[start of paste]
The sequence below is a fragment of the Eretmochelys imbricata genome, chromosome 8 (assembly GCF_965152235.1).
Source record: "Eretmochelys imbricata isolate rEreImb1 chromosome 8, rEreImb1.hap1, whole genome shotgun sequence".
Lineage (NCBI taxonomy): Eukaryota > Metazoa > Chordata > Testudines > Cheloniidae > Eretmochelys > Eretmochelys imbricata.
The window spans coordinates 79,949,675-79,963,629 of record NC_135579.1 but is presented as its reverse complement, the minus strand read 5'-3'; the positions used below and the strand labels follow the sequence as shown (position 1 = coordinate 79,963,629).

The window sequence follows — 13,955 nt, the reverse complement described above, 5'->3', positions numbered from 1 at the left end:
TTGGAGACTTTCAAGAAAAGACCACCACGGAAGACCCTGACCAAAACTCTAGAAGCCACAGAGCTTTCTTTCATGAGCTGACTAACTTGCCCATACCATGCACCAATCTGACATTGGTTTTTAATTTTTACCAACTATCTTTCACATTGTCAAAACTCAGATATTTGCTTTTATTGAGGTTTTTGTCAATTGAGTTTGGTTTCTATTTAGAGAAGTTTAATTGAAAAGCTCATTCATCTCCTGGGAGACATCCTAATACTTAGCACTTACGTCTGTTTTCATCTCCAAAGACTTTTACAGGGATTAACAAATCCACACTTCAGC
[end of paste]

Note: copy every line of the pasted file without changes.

The sequence below is a fragment of the Eretmochelys imbricata genome, chromosome 8 (assembly GCF_965152235.1).
Source record: "Eretmochelys imbricata isolate rEreImb1 chromosome 8, rEreImb1.hap1, whole genome shotgun sequence".
Lineage (NCBI taxonomy): Eukaryota > Metazoa > Chordata > Testudines > Cheloniidae > Eretmochelys > Eretmochelys imbricata.
The window spans coordinates 79,949,675-79,963,629 of record NC_135579.1 but is presented as its reverse complement, the minus strand read 5'-3'; the positions used below and the strand labels follow the sequence as shown (position 1 = coordinate 79,963,629).

The window sequence follows — 13,955 nt, the reverse complement described above, 5'->3', positions numbered from 1 at the left end:
TTGGAGACTTTCAAGAAAAGACCACCACGGAAGACCCTGACCAAAACTCTAGAAGCCACAGAGCTTTCTTTCATGAGCTGACTAACTTGCCCATACCATGCACCAATCTGACATTGGTTTTTAATTTTTACCAACTATCTTTCACATTGTCAAAACTCAGATATTTGCTTTTATTGAGGTTTTTGTCAATTGAGTTTGGTTTCTATTTAGAGAAGTTTAATTGAAAAGCTCATTCATCTCCTGGGAGACATCCTAATACTTAGCACTTACGTCTGTTTTCATCTCCAAAGACTTTTACAGGGATTAACAAATCCACACTTCAGC